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Holy Moley but "Superman/Shazam!: The Return of Black Adam" was good. The short film released last week on DVD and Blu-Ray effectively characterized Superman, Captain Marvel, Billy Batson, Black Adam, and even the wizard Shazam and Tawky Tawny. The voice work is top notch and features the return of actor George Newbern to the voices of Clark Kent and Superman. Newbern voiced the Man of Steel and his alter ego on "Justice League", "Justice League Unlimited", "Static Shock", and "The Batman". Also in a role reprisal, actor Jerry O'Connell voices Captain Marvel just as he did on the "JLU" episode "Clash".
The story revolves around Captain Marvel's origin which has been told countless times since Whiz Comics #2. It also involves Cap's first encounter with the evil predecessor to the power of Shazam, Black Adam, another often told Shazam tale. Both stories are melded together and Superman is brought in to hold the piece together with a more popular hero. Superman fans ought to be thrilled as I was to see the Man of Steel being used as the top draw DCU character to generate mainstream interest in what is essentially Captain Marvel's story.
Superman serves several important purposes that make him much more than lagniappe in the piece. He very importantly and naturally is the best candidate to ensure that the more casual viewer not assume this is a Marvel Comics movie given the hero's name is Captain Marvel. Superman also has a long history in both the fictional and non-fictional worlds of being compared and contrasted with Captain Marvel. Back when Captain Marvel was a creation and property of Fawcett Comics, Superman's biggest competitor in the comic book world was the good Captain. The Captain Marvel and Marvel Family books sold like hotcakes back in the 1940s. Republic Pictures had a very successful Captain Marvel movie serial years before the first Superman serial.
Eventually DC's predecessor sued Fawcett claiming Captain Marvel violated DC's copyright in the Man of Steel. Both heroes had dark hair, both were dark haired reporters in their secret identities. Both had bald scientist bad guys. Both had similar powers of flight and strength. Both wore capes. The case went on for years and, while ultimately victory went to Fawcett, the years of litigation costs and the downturn in readership that affected all the comics companies after World War II resulted in Fawcett going out of business and the Captain Marvel Family going into an early retirement. But the story didn't end there.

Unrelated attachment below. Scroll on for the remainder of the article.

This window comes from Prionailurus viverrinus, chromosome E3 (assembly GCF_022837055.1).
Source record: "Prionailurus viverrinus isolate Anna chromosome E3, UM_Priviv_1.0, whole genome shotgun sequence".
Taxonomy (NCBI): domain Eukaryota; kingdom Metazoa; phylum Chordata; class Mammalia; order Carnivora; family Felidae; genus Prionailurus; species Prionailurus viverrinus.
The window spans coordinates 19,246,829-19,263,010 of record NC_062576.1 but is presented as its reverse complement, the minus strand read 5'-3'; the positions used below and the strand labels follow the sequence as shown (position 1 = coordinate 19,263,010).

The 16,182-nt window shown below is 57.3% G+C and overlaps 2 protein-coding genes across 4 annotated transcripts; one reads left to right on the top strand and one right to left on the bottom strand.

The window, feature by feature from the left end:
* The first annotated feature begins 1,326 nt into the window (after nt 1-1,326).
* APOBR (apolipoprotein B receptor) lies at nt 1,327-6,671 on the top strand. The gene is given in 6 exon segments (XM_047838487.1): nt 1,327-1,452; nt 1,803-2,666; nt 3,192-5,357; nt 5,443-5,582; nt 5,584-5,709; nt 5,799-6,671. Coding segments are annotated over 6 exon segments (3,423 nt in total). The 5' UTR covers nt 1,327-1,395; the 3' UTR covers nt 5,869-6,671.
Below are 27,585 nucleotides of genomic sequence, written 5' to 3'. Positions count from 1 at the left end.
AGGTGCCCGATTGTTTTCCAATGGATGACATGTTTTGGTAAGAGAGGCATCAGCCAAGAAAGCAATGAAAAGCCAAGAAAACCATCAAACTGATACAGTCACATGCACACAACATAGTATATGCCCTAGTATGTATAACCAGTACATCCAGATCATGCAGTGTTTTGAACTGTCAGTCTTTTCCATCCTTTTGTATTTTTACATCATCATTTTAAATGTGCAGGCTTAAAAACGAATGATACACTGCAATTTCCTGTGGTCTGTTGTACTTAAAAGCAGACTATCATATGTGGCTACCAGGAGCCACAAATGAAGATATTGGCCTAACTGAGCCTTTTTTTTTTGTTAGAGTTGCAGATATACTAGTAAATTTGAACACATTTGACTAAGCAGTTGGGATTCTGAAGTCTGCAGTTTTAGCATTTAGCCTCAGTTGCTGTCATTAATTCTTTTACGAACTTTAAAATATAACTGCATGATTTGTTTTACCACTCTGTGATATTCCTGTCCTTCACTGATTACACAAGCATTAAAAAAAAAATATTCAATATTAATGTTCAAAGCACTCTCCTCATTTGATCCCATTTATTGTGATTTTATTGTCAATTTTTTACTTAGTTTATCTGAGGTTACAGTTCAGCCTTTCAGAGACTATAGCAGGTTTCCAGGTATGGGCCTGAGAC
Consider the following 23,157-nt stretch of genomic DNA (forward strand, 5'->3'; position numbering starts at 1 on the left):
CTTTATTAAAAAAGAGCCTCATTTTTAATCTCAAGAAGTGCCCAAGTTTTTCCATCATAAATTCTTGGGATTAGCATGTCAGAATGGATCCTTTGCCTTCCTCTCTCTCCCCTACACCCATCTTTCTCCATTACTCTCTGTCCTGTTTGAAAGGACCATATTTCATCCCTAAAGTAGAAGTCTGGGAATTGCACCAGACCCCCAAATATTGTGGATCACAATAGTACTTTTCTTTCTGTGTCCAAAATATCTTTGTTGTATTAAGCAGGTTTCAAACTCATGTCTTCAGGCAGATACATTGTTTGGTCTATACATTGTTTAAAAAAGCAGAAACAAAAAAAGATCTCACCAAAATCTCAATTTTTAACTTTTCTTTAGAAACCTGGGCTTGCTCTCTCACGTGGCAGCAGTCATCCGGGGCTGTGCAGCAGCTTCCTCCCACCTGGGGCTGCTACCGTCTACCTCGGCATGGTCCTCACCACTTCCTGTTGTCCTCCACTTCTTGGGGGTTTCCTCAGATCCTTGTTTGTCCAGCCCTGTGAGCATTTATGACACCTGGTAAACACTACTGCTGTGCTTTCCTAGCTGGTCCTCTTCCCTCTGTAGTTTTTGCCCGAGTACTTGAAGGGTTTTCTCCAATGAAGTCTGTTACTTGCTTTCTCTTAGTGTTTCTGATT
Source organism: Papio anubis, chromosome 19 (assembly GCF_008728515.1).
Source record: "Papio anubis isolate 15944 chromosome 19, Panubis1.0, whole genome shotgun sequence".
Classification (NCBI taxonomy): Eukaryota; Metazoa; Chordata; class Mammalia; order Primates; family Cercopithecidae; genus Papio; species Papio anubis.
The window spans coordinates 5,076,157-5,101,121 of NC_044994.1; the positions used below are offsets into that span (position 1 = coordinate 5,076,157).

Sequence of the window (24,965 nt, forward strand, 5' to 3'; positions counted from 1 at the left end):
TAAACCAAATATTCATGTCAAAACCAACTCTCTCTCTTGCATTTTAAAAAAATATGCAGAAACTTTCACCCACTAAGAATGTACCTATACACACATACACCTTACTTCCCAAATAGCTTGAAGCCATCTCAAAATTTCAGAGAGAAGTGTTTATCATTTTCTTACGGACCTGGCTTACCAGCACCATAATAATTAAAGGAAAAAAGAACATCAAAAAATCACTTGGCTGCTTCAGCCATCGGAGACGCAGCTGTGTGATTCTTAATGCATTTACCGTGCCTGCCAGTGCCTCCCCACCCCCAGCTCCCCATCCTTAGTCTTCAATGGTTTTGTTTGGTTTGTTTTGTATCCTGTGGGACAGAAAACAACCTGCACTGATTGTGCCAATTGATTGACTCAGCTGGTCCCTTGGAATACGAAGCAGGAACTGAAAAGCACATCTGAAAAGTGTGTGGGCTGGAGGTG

After serving as the catalyst that shut down Captain Marvel in the 1950s, DC Comics in the early 1970s revived Captain Marvel after they acquired the Fawcett Comics library.
When upstart (at that time) Marvel Comics got wind that DC was introducing a superhero with their company name, Marvel hurried to press a comic book with a superhero of their own named Captain Marvel. This ensured that Marvel, the first to press, held the trademark on the name "Captain Marvel". Forever more after that, DC publications with their Captain Marvel have had the cover name of "Shazam!" or some derivation thereof.
Since DC's Shazam #1 featured Superman pulling back a curtain that re-introduced Captain Marvel to comic book readers, it was obvious that not only did DC not want readers to forget about the former rivalry between the two heroes but they actually planned to use it to mine new sales. The Captain's initial series at DC never sold like 1940s hotcakes but it was sustained by both a short-lived but popular live-action TV show and the desire by fans to see Captain Marvel team up with or fight Superman, something DC held off on for a while.